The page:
The Libya floods: a climate and infrastructure catastrophe

The Libya floods: a climate and infrastructure catastrophe

Bob Henson and Jeff Masters write:

Africa’s deadliest storm in recorded history struck eastern Libya on Sunday and Monday, leaving thousands dead and an already struggling society faced with a mammoth recovery effort. Storm Daniel’s preliminary death toll of 5,300 in Libya as of Wednesday morning surpasses the 1927 floods in Algeria (3,000 killed) as the deadliest storm in Africa since 1900, according to statistics from EM-DAT, the international disaster database. Storm Daniel is also the deadliest storm globally since at least 2013 when Super Typhoon Haiyan killed 7,354 people in the Philippines.

The worst flooding from Storm Daniel was in the port city of Derna (population 90,000), where the failures of the nearby Derna and Abu Mansur dams, both about 50 years old, allowed a wall of water to rip through the heart of town along the Wadi Derna, which is a dry riverbed during much of the year. Carving a path some 100 meters (320 feet) wide, the floodwaters inundated some buildings and caused others to collapse.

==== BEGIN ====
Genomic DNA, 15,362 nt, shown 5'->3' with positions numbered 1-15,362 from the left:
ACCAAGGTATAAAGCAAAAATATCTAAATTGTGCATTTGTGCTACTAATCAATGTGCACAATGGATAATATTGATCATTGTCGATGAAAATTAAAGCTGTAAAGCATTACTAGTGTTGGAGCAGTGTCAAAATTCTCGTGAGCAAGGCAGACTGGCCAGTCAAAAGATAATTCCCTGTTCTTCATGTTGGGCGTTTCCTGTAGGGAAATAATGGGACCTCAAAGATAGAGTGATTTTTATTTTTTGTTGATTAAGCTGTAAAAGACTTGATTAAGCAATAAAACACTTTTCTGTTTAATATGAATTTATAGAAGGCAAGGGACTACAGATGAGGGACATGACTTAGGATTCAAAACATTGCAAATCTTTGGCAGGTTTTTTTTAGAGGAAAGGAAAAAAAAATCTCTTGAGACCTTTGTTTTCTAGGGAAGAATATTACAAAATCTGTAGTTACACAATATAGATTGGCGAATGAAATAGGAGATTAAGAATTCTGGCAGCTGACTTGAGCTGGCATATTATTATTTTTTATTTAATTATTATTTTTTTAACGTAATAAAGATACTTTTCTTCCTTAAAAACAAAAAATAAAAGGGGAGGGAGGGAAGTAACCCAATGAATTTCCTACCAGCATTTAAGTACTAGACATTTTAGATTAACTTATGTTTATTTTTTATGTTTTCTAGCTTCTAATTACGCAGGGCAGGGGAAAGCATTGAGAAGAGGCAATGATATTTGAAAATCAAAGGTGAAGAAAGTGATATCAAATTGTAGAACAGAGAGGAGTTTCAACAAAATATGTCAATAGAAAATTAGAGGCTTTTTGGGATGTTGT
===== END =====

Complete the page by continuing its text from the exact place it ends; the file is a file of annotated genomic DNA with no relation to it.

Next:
The Libya flood disaster was driven in part by the meteorological bad luck of Daniel coming ashore directly atop a compact zone of higher elevation. That’s only part of the story, though. Human-induced climate change is loading the dice, enhancing the ability of tropical cyclones and similar storms to produce extreme rain as they draw more water vapor out of oceans into a warming atmosphere.

The Mediterranean Sea has warmed by an average of roughly 2 degrees Celsius (3.6°F) over the past 40 years. This summer the daily average sea surface temperatures of the Mediterranean hit new records for July (topping 28 degrees Celsius or 82°F for the first time in any month) as well as for August, according to the Spanish research center CEAM. [Continue reading…]

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